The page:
As seen today, it must be time for Uncle Ben Bernanke to campaign for the future continuation of his job title, as he is now claiming to have saved the World. It sort of brings to mind the story of the little Dutch boy Hans Brinker who stuck his finger in the dyke all night long to avert a flood of disastrous proportions, does it not? The only trouble with that story and with Bernanke’s claim is that neither of them are the least bit true… they are both pure fiction. Also, in Ben’s case.. he has in reality worked feverishly to put all of our collective fingers in the dyke. What happens if we lose patience with the charade and begin to remove our fingers (translate this as stop spending and continue to save for a rainy day)? I think that’s a really good question worth asking…

    The fiction version says all is just fine and just ignore all those job losses and the inability of families to survive on meager unemployment checks from the government, etc. which citizens now fear will stop any day anyway.

    Reality on the other hand suggests we had better take action on the real underlying problems, begin to take action on creating more jobs and work to wean ourselves off oil in the next 20 years by starting right now, etc.

    Or alternatively I guess we could continue to wave goodbye to our children’s and grandchildren’s futures by letting the current Administartion continue to squander our time and our tax monies in ridiculous attempts to mis-manage the sick care industry. That’s right it is not the health care industry. Health care is about prevention of disease through sensibile lifestyle, proper nutrition and exercise. What we have now is nothing more than expensive sick care that makes us lifelong slaves to the day to day management of symptoms via the toxic products of the big pharmaceutical companies who fund the coffers of the FDA and of key members of the AMA so that they have a clear path to continue raping the public. Ahhh but that is a story for another place and time.

    • Larry Doyle

      Randy…I have often thought of that little Dutch boy as the perfect analogy to our current economic morass.

      In regard to the wealth and wisdom of your other comments, I could not have said it better myself….nor could I have been as eloquent.

  • coe

    LD – this isn’t the first time rules have been arbitraged, nor will it be the last..isn’t it a part of the human condition in all walks of life to try to finesse the letter of the law – I did it with my parents’ rules, and my children did it with ours..what I am implying is that many constituencies are always incented to find ways to work between the lines, stretch the boundaries, and restructure around the perhaps what this tells us is that we need to break down and rebuild the accounting and regulatory “rules” in a way that makes sense and helps prevent a replay of this recent debacle while also promoting transparency…you have been beating the drum about leadership and ethics – I say throw the bums out, reconfigure the Boards of Directors and rationalize regulatory and accounting standards with simple truth and teeth (of course nobody can read nor understand a thousand pages of legal gobbledygook in the health bill nor in the arcane FASB and FDIC/OCC handbooks – get real and write in plain English) ..having bank exposures in the zip code of $1T “off to the side” really doesn’t pass the common sense test – just because this “conduit” activity was funded by CP and other short term liabilities under 365 days shouldn’t have made it invisible, particularly because the assets funded in these same off-balance sheet vehicles were certainly longer duration, and absolutely proved to carry both credit and interest rate risk! Who were the geniuses that were at the epicenter of this scam – well, the Wall St “solutions” teams, the investors who bought the CP, and the leaders of the banks, who were paid handsomely to create spread out of thin air – i.e. off-balance sheet safe harbors. Once the CP markets seized in ’07 and refunding risk became all too real, the jig was up. Would the burden of reconsolidation and fair market accounting tax already strained capital positions and create more problems – you bet…but it is quite disingenuous to look the other way and suggest that a problem delayed is a problem solved…and for the record for the umpteenth time, why aren’t banks allowed to mark their deposits to fair value…I maintain what is good for left side of the balance sheet is also good for the “right” (in both senses of the word) side as well…this would provide some offsetting benefit as well as more transparency – and I have to believe it is just as easy to “mark” a deposit as it is to model and value a mezzanine tranche of multi-issuer CDO backed by bank and insurance company trust preferreds – don’t you?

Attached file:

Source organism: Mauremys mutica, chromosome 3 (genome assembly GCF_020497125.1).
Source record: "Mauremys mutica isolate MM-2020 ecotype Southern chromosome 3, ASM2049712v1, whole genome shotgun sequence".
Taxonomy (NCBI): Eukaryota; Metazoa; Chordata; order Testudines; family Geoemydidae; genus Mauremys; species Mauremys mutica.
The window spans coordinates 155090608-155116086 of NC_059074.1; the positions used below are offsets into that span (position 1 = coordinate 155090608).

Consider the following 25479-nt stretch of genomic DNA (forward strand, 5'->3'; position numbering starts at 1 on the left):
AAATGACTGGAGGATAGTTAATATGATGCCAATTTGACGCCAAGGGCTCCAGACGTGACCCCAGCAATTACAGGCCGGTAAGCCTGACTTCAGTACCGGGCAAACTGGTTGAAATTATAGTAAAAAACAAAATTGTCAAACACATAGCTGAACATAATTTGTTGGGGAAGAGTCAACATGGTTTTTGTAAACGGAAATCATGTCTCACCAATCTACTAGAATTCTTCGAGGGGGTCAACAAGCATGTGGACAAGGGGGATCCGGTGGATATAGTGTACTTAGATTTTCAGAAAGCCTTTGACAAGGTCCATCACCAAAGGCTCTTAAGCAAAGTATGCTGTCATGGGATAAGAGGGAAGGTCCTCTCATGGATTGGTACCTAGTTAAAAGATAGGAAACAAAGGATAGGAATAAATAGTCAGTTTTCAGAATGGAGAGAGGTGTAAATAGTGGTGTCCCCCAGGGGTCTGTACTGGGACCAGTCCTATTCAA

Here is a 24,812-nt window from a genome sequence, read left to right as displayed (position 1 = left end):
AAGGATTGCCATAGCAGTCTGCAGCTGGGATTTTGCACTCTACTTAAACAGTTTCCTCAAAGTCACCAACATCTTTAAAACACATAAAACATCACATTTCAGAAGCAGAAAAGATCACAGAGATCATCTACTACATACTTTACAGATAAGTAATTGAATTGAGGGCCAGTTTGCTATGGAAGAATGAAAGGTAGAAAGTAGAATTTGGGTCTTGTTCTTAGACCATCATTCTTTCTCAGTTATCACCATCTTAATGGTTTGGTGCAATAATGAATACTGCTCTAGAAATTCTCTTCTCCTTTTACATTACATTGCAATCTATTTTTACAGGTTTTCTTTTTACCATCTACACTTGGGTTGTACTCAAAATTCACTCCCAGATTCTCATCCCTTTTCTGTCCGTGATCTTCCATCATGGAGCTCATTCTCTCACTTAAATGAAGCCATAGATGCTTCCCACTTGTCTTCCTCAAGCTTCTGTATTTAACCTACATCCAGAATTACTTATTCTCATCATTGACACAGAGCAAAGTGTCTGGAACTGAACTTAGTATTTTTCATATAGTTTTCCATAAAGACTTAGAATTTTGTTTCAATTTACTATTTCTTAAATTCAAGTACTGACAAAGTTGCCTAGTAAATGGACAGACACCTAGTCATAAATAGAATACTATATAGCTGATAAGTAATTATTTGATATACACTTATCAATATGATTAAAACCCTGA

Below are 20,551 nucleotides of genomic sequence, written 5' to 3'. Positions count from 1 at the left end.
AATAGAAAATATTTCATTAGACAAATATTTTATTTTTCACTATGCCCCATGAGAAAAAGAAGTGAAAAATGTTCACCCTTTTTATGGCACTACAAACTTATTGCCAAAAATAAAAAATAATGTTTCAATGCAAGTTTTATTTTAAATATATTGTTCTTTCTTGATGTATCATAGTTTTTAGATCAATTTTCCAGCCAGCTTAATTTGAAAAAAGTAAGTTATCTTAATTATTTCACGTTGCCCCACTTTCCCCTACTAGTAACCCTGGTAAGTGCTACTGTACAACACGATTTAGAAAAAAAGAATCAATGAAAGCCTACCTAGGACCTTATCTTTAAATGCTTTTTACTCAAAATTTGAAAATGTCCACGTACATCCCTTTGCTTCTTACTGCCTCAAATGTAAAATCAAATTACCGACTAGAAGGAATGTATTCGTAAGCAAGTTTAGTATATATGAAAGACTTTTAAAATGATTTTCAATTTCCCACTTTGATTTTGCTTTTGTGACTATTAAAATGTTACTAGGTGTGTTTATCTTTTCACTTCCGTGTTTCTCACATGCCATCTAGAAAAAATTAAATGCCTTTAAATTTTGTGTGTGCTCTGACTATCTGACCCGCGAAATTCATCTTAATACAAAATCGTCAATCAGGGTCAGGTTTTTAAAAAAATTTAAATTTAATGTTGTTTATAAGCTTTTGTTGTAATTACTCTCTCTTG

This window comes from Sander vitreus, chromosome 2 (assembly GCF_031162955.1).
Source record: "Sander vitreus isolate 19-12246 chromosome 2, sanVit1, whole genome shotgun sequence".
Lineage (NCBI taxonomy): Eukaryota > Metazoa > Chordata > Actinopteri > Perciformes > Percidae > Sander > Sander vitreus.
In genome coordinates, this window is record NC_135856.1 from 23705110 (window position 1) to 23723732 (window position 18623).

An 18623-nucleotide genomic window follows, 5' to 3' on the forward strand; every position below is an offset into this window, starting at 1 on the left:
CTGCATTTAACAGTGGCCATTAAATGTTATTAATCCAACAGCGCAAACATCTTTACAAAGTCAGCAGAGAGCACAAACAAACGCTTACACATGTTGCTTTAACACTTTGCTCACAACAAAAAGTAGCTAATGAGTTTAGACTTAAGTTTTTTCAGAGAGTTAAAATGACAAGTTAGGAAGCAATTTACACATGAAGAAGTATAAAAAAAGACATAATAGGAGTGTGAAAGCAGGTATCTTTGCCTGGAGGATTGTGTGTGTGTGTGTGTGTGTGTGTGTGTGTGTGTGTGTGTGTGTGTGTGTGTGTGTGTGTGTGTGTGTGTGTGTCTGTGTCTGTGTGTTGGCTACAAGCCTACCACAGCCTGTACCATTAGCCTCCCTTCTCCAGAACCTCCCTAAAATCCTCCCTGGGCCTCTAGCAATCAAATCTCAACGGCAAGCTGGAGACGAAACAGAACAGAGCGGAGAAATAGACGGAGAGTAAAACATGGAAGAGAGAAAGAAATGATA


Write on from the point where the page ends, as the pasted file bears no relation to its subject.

I am also coming to believe more firmly that the other really big misconception is that our economy is so big and complex, and that it is easy to shout that the “sky is falling” and that pressure on the banks will derail any shot at a recovery – that we are hostage to “the cure is worse than the disease” principle..tough to refute on some levels…but the last time I looked, somehow the world survived with the disappearance of Salomon Brothers, WAMU, Bear, Lehman, Kidder, Wachovia, Bank of New England, OptionOne, SecPac, great Western, Continental Illinois and thousand of others – maybe the visionaries that ran these companies into the ground have scarred legacies and bruised egos, but I suspect they have plenty of wealth to seek personal grief counseling at the expense of their shareholders, customers, employees, and yet again the taxpayers…

    it’s Saturday morning at 530am, and you already have me fired up…

  • J. Edward

    LD I agree with most things you say but not this one.

    Banks buy assets with the intention of holding to maturity. They are not trading houses. If market prices determined the market cap of banks in the 80s ALL major commercial banks would have failed ( Bill Isaac, former head of the FDIC ).

    To assert that market prices at any given time alone determines cap ratio of the banks you must also believe the markets are effecient. I think 2008 has emperically proven effecient markets are a myth. Portfolios designed on that premise imploded.

    The call for mark to market accounting is to bring integrity to the transparency to the financial world.